Sections from the ode “To A, B, C, & Co.” have been reprinted many times in many sources over the years. A search for the original publication of the poem led to the November 9, 1827 issue of The Ariel, a Philadelphia literary gazette.
Although no author is given, the work was written by the New Jersey poet Samuel Joseph Smith (1771-1835), who lived as somewhat of a recluse outside Burlington, rarely leaving the family home. The biography by his cousin Amelia Smith that accompanies a compilation of his writings claims this verse is autobiographical.
Here’s the whole:
Ye wee bit, crooked things ! I mind
The time when first I spied your faces,
And found—no trifling job to find—
That I must learn your names and places.
My grandsire, with well-meaning care,
Bore me to where the mistress she was
Hard at ye—but naught fancying there,
I was at home as soon as he was.
O ‘t was a most unsavoury measure,
To take a weentie, small as me,
From all his young heart knew of pleasure,
And bind him down to A, B, C.
I liked ye not—I’ll ne’er deny it—
And did my best the dose to shun,
But scolded, flattered, shamed, to try it,
Ye all were swallowed, one by one.
For ye are pills that every wee thing,
Is, will he, nill he, doomed to take,
Like measles, itch, small-pox, or teething,
Whate’er wry faces he may make.
And now I love ye well, I’m thinking,
Acquaintance wears disgust away;
Even smoking, hanging, snuffing, drinking,
But few admire at first, they say.
Aye ! and at times my bosom feels
Some pity for the life ye ‘re leading,
By blockheads gripit, neck and heels,
And twisted into wretched reading.
In dead born volumes—never read—
From age to age ye lumbering lie,
Where old housekeeping spiders spread
Their bits of weaving out to dry.
And oft in flimsy novels worn,
Till folk may see ye through and through,
And oft by reckless urchins torn,
For they must have their novels too.
O books ! books ! books !—it makes me sick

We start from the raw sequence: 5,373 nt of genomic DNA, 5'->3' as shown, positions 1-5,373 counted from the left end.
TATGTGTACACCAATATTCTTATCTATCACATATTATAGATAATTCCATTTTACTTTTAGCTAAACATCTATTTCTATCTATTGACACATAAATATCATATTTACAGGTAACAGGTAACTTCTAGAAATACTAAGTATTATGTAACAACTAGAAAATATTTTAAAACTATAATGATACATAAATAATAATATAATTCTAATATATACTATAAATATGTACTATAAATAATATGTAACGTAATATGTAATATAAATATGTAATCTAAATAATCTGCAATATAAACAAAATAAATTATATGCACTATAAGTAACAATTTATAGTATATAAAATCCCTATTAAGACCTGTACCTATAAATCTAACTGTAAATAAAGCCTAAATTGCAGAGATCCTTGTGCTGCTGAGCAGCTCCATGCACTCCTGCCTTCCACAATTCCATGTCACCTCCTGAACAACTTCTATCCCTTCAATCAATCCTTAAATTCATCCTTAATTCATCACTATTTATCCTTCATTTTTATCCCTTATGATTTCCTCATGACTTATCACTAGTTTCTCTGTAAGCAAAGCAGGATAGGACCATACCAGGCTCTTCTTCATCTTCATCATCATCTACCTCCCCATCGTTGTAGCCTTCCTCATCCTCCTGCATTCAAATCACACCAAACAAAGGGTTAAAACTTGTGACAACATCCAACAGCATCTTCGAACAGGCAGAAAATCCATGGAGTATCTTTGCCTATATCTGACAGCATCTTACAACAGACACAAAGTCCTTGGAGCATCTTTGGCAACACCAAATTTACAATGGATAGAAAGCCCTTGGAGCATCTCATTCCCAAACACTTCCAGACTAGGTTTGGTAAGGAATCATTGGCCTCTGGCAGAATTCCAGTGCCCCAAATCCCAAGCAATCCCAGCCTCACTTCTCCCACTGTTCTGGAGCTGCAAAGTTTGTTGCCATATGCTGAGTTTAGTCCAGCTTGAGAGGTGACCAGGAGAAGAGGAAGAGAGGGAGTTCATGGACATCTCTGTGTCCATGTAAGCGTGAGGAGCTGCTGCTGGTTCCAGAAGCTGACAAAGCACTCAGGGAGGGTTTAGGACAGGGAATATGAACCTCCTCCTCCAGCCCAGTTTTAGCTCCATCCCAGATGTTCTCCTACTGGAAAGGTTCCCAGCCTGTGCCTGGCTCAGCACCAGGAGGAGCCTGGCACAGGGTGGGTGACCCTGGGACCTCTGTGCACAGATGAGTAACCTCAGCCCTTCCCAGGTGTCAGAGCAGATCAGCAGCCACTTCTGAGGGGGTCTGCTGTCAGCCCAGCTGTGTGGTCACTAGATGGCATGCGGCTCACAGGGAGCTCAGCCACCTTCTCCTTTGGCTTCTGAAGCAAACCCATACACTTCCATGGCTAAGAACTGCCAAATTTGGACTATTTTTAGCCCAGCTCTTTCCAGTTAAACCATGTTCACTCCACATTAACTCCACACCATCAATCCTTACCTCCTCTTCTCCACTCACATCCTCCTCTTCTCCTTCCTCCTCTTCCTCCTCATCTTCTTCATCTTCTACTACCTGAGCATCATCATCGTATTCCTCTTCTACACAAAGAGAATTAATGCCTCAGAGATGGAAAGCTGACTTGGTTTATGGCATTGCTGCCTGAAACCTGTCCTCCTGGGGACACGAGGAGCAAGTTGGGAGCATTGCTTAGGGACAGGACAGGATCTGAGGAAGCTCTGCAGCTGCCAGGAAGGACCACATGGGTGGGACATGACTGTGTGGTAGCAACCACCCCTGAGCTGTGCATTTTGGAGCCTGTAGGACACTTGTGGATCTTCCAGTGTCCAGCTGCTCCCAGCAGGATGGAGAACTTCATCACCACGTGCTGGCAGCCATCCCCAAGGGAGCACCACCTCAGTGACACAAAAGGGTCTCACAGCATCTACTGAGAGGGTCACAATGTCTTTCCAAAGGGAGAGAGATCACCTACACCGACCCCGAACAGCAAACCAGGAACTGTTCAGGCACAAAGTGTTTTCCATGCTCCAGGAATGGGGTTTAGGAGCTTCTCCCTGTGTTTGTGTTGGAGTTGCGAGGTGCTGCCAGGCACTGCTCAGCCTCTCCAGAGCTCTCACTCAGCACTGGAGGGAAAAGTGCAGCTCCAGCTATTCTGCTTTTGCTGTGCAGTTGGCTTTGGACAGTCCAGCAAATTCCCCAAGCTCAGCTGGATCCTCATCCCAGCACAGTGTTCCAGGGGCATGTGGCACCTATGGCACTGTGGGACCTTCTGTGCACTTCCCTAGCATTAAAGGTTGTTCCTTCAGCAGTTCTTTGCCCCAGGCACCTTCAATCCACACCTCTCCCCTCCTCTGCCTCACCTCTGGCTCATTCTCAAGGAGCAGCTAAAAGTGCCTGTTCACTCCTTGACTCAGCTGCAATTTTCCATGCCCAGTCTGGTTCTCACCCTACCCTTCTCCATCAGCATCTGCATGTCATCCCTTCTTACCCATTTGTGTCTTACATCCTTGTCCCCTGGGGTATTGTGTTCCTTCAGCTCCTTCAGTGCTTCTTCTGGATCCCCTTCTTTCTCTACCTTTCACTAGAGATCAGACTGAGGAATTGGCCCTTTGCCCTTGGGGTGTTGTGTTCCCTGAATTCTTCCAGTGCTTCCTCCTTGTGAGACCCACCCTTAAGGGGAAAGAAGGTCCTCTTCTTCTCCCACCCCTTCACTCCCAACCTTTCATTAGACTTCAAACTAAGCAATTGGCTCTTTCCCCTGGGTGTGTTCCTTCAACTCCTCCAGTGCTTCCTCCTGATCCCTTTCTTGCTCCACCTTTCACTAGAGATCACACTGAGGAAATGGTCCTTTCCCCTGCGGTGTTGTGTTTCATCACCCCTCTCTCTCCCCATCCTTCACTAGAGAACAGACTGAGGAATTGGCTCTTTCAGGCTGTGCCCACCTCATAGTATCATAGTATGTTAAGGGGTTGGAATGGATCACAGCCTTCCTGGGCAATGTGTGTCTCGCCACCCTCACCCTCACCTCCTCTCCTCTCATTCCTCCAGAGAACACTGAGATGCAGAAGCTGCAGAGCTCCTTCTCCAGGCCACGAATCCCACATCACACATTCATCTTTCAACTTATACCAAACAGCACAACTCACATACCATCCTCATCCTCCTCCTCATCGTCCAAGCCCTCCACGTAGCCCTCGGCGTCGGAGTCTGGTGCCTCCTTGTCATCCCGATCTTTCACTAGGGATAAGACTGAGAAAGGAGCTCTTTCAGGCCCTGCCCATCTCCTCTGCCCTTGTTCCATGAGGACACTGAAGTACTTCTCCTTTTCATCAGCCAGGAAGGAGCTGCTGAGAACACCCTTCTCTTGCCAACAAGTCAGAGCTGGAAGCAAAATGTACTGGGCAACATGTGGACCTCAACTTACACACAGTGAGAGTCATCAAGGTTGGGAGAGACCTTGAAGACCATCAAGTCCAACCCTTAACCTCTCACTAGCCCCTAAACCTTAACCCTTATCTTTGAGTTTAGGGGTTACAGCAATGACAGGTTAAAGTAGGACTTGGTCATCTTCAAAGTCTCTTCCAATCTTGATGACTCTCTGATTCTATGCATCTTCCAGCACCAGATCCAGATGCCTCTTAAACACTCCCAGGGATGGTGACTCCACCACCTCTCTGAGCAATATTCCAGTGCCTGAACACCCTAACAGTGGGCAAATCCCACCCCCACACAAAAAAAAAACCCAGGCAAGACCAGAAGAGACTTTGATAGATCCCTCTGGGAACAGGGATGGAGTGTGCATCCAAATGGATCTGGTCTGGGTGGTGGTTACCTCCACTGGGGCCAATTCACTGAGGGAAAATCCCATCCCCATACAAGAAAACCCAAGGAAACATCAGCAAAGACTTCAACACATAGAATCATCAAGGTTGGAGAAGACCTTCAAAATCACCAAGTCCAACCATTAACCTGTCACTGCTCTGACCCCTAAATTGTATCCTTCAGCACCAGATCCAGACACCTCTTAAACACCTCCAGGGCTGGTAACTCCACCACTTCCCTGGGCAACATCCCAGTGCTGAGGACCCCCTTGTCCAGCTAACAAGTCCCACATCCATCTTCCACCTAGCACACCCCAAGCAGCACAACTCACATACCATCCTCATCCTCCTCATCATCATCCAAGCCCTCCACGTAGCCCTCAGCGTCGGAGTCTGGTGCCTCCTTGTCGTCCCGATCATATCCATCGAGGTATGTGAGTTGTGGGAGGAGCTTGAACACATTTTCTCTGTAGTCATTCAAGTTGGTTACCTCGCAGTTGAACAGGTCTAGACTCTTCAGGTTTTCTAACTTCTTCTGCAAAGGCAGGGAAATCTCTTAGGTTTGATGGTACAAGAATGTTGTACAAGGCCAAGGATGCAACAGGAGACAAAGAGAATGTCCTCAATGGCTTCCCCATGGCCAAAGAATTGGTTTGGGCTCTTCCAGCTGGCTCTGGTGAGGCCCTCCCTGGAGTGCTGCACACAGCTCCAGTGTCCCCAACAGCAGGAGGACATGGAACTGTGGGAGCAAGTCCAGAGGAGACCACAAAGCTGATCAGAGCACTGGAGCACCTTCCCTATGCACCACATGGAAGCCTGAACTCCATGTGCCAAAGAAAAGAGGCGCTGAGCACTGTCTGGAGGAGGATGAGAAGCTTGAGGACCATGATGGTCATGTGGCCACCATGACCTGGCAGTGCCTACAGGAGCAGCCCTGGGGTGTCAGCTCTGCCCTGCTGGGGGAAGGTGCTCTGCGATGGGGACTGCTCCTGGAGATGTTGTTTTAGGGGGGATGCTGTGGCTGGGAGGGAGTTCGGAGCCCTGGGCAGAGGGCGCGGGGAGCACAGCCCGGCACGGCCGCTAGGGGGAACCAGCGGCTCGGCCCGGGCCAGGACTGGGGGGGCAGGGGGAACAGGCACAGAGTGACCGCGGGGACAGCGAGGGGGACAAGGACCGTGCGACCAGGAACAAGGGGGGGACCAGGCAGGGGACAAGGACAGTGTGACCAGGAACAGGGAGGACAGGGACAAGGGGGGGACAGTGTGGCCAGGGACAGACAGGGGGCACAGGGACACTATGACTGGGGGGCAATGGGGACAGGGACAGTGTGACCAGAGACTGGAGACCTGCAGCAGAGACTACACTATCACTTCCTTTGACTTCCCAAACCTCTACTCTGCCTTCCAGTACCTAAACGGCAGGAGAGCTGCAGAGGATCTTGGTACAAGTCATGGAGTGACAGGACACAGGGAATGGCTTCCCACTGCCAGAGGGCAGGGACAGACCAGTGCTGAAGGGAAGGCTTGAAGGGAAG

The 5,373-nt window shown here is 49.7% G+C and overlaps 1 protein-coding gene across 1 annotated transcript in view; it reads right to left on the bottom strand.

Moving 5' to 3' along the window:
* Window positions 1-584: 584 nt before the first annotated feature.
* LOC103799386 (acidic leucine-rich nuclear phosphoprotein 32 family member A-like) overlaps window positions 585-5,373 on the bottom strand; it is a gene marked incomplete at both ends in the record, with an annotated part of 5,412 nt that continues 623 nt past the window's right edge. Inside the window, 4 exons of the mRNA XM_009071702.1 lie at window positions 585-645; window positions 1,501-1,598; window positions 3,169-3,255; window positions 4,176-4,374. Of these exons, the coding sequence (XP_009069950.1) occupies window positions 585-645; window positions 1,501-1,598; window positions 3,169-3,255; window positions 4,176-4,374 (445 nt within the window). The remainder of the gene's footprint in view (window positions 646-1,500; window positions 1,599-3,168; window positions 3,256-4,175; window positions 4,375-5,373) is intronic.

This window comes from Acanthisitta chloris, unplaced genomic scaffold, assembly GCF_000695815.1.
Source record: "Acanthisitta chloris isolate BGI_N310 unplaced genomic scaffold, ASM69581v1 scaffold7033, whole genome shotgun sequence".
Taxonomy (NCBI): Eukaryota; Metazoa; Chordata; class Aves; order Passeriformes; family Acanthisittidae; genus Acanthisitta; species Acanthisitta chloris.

To think me how ye ‘re multiplied;
Like Egypt’s frogs, ye poke up thick
Your ugly heads on every side.
If a young thought but shake its ear,
Or wag its tail, though starved it look,
The world the precious news must hear,
The presses groan, and lo ! a Book.
Some busy trifler travels—dies—
Commits a murder, plays or sings—
Makes silly speeches, gathers flies,
Or rhymes—and forth a volume springs!
A host of worthies, stimulated
By hope of pudding or of praise,
Serve up, for stomachs sick and sated,
Their vapid flummery fifty ways.
O, if one half—and may be t’ other,
Were fairly in the Red Sea tost,
And left with Pharaoh’s host to smother,
Little worth keeping would be lost.
However we may find, no doubt,
Some crumbs of comfort—and we need ’em;
Knowing, we are, though books come out,
Not absolutely forced to read ’em.
Aweel, poor things! ye mind me, too,
Of blessed hours for ever past,
When o’er life’s morning fresh and new,
The star of joy its radiance cast.
When dear delusive hope exposed
Her rainbow-tinted scenes before me,
And those loved eyes that death has closed,
Watched with parental fondness o’er me.
But hold; we’ve doubtless shown a sample,
Sufficient, of our tediousness,
And now must set a good example,
By thinking more, and scribbling less.
Samuel Joseph Smith, Miscellaneous Writings of the Late Samuel J. Smith of Burlington, N.J. (H. Perkins, 1836)
Published in The Ariel: A Literary Gazette, Vol. 1 no. 14 (November 3, 1827)